Scapegoating the Staff
As I used to hear old people say years ago: "You just can't get good help these days." That seems to be the refrain of the Republican Party this week, what with a $338 billion omnibus bill crashing and burning, and with intelligence reform legislation being stalled yet again--and unidentified low-level staffers appearing to take the blame in both cases.
After an elaborate game of hot potato in which House and Senate GOP leaders, Rep. Ernest Istook and the IRS took turns pointing fingers and denying responsibility, everybody seems to have agreed to blame House appropriations committee staffers for the language authorizing access to taxpayers' returns that derailed the omnibus bill until December. According to CNN, "Senate GOP leader Bill Frist said Sunday that 'accountability will be carried out' against whoever slipped in the provision." Guess somebody will be leaving the Emerald City posthaste and going back to toil in Daddy's law firm.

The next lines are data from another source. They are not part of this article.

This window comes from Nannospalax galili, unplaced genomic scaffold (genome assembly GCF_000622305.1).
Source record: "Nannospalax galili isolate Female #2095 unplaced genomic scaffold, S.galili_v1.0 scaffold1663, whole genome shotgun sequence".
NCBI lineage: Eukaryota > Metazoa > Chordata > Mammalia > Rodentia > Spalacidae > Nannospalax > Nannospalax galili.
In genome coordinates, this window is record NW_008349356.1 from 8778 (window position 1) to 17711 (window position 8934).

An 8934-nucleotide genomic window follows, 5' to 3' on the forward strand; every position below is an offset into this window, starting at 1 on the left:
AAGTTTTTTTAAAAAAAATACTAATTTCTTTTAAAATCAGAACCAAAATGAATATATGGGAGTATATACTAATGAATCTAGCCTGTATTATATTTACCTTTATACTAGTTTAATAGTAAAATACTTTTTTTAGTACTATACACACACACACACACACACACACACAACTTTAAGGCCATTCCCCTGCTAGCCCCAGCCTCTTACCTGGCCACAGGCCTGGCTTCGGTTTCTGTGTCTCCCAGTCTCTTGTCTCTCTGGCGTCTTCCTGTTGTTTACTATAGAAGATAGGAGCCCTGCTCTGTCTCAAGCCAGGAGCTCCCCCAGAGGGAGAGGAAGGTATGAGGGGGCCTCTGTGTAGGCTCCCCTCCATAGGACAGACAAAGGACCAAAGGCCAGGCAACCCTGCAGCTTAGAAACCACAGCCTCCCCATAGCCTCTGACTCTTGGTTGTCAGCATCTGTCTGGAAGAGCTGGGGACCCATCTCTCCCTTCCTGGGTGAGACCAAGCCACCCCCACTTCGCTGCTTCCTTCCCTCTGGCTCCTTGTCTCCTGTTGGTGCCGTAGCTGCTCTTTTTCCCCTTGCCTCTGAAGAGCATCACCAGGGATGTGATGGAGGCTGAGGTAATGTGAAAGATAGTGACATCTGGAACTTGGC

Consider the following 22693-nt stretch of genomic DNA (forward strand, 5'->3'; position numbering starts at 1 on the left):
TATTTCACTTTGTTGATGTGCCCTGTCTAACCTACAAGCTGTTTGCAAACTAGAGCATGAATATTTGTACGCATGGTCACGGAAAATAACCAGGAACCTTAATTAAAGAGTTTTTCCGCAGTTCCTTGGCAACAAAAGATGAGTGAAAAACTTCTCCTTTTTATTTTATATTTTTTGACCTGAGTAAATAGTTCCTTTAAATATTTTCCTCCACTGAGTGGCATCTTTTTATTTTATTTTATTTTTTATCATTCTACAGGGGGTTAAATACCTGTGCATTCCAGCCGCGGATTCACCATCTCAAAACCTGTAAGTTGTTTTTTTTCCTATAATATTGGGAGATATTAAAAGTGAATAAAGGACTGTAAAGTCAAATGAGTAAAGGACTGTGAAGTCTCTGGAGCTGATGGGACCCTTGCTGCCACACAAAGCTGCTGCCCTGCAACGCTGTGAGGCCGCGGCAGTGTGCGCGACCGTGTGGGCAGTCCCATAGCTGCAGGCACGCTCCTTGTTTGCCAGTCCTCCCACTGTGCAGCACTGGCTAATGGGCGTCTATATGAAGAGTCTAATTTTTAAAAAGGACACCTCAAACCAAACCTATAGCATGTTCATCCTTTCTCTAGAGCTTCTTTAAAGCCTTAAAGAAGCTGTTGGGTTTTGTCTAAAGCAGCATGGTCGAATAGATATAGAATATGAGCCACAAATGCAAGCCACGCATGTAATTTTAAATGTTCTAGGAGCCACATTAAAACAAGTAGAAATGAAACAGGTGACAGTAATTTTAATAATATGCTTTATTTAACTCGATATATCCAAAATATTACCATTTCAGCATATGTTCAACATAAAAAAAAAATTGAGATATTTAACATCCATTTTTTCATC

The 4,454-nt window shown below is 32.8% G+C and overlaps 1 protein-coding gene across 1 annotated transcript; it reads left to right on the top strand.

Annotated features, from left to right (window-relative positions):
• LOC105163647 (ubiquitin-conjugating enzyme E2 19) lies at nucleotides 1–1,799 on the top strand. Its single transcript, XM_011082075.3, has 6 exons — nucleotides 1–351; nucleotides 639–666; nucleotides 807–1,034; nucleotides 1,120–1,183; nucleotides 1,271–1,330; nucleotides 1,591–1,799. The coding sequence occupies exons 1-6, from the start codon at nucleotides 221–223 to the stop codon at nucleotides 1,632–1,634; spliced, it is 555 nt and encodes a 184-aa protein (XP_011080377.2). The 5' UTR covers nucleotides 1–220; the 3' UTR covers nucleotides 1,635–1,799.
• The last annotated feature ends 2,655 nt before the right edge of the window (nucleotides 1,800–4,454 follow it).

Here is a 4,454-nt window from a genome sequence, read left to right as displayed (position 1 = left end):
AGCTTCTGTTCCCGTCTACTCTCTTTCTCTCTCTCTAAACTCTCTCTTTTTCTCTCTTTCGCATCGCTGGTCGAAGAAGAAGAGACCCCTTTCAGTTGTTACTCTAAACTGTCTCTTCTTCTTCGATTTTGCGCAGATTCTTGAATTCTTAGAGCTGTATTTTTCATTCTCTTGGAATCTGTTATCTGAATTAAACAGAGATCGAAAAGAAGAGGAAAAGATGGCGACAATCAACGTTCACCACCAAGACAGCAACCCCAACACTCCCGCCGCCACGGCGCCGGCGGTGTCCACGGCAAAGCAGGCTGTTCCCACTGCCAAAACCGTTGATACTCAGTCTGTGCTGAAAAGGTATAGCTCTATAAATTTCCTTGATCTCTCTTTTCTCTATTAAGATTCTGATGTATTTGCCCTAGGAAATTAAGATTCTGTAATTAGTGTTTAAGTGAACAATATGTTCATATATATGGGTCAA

Meanwhile, Defense Secretary Donald Rumsfeld indignantly denied widespread reports that he had lobbied against intelligence reform. This leaves reform-smashers James Sensenbrenner and Duncan Hunter, who made it clear they were acting to protect DoD's turf in this matter, looking kind of exposed, at least until such time as Rumsfeld and the White House figure out which low-level staffers at the Pentagon can be blamed for this perfidious disloyalty to the President's position.
Ah, the staff makes such good scapegoats, and opportunities like these give politicians an excellent opportunity to vent their underlying irritation at having to rely on whippersnappers whom they suspect of forgetting Who's the Boss.
Back when I worked in state government, every time the National Governors' Association met they would hold Governors-only sessions where staffers were strictly banned. I once asked one of my bosses what they talked about in these sessions, and he looked me in the eye and said: "We sit around and complain about our staffs."